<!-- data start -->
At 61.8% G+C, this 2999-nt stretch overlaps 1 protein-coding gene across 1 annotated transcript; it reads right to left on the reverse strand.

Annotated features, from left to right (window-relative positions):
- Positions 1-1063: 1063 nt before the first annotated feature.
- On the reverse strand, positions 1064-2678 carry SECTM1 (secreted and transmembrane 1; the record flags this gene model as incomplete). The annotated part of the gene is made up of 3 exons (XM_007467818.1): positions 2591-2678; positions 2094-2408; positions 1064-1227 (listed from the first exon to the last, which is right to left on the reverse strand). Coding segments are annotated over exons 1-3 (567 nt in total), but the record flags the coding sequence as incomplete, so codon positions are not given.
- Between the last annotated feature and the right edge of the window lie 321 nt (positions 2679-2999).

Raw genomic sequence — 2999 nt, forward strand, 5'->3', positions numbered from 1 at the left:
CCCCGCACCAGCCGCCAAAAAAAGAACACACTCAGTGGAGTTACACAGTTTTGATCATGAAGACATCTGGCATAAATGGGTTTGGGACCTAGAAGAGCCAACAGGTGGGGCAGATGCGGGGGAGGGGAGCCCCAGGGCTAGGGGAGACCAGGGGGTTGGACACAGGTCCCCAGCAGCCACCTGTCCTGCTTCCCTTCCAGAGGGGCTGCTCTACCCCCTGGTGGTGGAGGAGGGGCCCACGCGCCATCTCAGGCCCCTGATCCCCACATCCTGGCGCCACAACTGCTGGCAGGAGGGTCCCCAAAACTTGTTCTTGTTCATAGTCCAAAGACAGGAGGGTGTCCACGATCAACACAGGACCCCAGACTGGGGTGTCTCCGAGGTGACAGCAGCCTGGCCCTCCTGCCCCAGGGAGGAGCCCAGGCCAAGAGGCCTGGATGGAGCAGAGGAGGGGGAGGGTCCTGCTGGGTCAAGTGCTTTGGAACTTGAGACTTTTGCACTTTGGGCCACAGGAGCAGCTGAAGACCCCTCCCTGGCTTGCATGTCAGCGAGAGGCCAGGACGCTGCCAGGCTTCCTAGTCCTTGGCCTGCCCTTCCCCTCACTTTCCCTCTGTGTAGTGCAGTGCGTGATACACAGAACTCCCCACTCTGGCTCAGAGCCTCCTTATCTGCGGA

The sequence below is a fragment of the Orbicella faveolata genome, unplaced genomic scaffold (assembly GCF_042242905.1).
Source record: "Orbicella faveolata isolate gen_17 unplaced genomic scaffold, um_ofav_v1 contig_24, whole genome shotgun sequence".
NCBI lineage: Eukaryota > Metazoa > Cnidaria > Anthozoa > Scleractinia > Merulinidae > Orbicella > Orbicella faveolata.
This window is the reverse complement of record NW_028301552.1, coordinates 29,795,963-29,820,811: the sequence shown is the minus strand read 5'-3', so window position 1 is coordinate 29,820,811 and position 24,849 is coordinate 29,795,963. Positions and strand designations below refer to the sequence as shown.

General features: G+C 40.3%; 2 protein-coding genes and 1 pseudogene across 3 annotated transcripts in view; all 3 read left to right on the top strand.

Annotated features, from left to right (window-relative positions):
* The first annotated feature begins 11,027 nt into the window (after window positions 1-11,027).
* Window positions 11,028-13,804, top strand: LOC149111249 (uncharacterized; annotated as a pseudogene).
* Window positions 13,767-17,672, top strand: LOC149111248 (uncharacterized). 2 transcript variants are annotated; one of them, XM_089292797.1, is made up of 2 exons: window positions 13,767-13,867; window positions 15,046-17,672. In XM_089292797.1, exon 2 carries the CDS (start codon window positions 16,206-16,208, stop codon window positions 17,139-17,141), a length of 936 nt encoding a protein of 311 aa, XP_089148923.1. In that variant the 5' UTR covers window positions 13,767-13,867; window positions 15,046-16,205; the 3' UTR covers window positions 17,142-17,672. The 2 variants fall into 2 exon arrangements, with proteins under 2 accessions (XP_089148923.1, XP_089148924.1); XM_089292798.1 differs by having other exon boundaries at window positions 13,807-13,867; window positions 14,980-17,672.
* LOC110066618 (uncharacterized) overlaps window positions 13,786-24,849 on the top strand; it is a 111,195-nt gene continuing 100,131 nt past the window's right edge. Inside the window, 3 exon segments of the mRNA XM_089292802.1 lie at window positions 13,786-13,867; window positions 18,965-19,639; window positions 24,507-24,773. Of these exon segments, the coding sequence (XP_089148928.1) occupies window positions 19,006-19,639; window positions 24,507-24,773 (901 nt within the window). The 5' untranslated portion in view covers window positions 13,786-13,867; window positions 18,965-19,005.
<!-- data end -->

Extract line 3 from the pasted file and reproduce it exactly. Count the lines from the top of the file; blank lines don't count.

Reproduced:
- Positions 1-1063: 1063 nt before the first annotated feature.